Working with Amazon EFS resources - Amazon Elastic File System

Working with Amazon EFS resources

Amazon EFS provides elastic, shared file storage that is POSIX-compliant. The file system that you create supports concurrent read and write access from multiple Amazon EC2 instances. The file system is also accessible from all of the Availability Zones in the AWS Region where it is created.

You can mount an Amazon EFS file system on EC2 instances in your virtual private cloud (VPC) based on Amazon VPC by using the Network File System versions 4.0 and 4.1 protocol (NFSv4). For more information, see How Amazon EFS works.

As an example, suppose that you have one or more EC2 instances launched in your VPC. Now you want to create and use a file system on these instances. Following are the typical steps that you must perform to use Amazon EFS file systems in the VPC:

  • Create an Amazon EFS file system – When creating a file system, we recommend using the Name tag. The Name tag value appears in the console and makes it easier to identify the file system. You can also add other optional tags to the file system.

  • Create mount targets for the file system – To access the file system in your VPC and mount the file system to your Amazon EC2 instance, you must create mount targets in the VPC subnets.

  • Create security groups – Both an Amazon EC2 instance and a mount target must have associated security groups. These security groups act as a virtual firewall that controls the traffic between them. You can use the security group that you associated with the mount target to control inbound traffic to your file system. To do this, add an inbound rule to the mount target security group that allows access from a specific EC2 instance. Then, you can mount the file system only on that EC2 instance.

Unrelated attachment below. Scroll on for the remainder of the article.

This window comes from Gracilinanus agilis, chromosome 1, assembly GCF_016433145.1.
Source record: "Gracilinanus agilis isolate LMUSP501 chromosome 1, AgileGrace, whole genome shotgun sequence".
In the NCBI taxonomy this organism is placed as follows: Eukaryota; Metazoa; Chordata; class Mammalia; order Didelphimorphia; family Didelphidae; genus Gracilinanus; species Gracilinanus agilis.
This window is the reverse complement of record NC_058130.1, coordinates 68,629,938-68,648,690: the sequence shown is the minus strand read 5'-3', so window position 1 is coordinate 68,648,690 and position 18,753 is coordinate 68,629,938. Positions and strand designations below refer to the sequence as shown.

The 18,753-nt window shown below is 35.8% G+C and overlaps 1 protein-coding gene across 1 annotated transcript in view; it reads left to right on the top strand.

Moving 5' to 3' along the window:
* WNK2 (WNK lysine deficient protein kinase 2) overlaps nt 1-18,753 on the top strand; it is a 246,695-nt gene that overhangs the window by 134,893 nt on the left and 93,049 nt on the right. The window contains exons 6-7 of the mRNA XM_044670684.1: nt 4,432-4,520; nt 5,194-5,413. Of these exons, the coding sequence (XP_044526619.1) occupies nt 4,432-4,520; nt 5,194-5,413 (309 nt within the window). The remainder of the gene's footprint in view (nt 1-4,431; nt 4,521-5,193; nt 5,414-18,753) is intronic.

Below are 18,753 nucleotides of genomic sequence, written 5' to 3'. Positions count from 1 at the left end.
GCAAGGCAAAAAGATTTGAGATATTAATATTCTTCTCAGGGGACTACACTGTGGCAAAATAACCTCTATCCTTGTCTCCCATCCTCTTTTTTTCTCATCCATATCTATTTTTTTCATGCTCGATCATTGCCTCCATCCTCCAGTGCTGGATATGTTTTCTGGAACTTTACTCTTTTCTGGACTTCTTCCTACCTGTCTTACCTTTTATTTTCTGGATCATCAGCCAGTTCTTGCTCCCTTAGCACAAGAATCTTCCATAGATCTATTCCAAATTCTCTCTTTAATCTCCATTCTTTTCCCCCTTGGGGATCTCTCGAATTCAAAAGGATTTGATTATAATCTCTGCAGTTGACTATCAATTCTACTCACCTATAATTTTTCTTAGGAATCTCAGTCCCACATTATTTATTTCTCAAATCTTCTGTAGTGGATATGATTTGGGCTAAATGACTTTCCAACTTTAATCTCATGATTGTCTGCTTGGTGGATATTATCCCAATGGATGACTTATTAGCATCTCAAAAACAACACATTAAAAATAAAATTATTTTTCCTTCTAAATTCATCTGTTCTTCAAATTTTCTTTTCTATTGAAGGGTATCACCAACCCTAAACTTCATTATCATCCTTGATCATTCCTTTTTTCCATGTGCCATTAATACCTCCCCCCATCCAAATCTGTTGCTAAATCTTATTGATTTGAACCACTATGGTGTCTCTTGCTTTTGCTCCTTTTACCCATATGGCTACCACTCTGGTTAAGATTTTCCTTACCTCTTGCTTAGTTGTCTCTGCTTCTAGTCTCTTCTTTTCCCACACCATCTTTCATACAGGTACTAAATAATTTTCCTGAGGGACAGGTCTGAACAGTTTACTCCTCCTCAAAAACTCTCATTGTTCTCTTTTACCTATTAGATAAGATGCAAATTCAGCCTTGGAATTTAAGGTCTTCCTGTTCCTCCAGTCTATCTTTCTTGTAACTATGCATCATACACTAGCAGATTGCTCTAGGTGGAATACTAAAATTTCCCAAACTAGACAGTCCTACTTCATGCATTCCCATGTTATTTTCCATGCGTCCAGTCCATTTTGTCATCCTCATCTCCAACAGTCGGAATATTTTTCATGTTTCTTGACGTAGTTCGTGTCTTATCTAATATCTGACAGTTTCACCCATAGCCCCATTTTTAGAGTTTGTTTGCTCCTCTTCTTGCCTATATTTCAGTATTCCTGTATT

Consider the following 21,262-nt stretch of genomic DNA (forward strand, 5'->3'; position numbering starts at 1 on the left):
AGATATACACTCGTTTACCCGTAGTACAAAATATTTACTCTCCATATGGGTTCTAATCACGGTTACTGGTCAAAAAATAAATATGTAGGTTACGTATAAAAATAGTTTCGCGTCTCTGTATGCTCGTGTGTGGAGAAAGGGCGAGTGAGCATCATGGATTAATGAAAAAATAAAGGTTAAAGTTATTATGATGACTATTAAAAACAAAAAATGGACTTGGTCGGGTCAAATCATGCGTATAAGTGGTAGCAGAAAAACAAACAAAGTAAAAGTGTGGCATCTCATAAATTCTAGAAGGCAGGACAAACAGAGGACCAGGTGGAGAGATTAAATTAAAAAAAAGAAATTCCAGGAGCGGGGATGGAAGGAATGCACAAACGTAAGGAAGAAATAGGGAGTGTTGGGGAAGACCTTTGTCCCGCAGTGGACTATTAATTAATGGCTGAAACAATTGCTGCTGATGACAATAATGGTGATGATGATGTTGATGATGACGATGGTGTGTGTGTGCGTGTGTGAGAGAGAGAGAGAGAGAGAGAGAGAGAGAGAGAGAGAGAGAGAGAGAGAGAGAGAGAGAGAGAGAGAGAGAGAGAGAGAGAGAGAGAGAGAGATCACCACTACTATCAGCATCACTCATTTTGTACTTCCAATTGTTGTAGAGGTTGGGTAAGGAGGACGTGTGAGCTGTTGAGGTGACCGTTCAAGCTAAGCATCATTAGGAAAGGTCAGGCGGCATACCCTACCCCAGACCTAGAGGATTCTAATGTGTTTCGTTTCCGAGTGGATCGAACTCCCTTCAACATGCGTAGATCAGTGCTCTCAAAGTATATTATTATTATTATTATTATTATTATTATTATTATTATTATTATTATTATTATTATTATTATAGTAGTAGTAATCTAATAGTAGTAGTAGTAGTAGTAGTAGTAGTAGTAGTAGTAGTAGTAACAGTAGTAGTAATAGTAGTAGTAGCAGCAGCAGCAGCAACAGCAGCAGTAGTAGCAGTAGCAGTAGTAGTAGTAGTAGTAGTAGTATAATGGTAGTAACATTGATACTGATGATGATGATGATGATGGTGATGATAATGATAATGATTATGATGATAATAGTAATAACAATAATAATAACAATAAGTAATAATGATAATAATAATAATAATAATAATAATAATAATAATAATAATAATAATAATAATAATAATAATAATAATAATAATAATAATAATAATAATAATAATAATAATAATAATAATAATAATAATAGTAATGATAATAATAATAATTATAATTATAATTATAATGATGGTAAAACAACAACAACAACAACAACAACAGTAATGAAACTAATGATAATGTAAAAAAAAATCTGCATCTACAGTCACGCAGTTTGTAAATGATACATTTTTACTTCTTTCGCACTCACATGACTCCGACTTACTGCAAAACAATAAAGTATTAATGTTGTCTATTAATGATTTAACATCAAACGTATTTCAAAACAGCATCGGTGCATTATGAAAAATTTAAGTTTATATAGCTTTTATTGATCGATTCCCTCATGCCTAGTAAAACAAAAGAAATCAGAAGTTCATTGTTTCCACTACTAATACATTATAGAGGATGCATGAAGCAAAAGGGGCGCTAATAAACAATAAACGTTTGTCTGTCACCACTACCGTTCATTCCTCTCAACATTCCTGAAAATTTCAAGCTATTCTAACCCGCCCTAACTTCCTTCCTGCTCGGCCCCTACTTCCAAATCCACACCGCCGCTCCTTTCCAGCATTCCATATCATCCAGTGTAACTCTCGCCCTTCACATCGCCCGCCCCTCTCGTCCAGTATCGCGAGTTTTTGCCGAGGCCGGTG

Resource IDs

Amazon EFS assigns unique resource identifiers (IDs) to all EFS resources when they are created. All EFS resource IDs consist of a resource identifier and a combination of digits 0–9 and lowercase letters a–f.

Before October 2021, the IDs assigned to newly created file system and mount target resources used 8 characters after the hyphen (for example, fs-12345678). From May 2021 to October 2021, we changed the IDs of these resource types to use 17 characters after the hyphen (for example, fs-1234567890abcdef0). Depending on when your account was created, you might have file system and mount target resources with short IDs, though any new resources of these types receive the longer IDs. The Resource ID never changes.

Creation token and idempotency

Idempotency ensures that an API request completes only once. With idempotent requests, if the original request completes successfully, subsequent requests have no additional effect. This is useful to prevent duplicate jobs from being created when you interact with the Amazon EFS API.

The Amazon EFS API supports idempotency with client request tokens. A client request token is a unique string that you specify when you make a create job request.

A client request token can be any string that includes up to 64 ASCII characters. If you reuse a client request token within one minute of a successful request, the API returns the job details of the original request.

If you use the console, it generates the token for you. If you use the Custom Create flow in the console, the creation token that is generated for you has the following format:

"CreationToken": "console-d215fa78-1f83-4651-b026-facafd8a7da7"

If you use Quick Create to create a file system with the service recommended settings, the creation token has the following format:

"CreationToken": "quickCreated-d7f56c5f-e433-41ca-8307-9d9c0f8a77a2"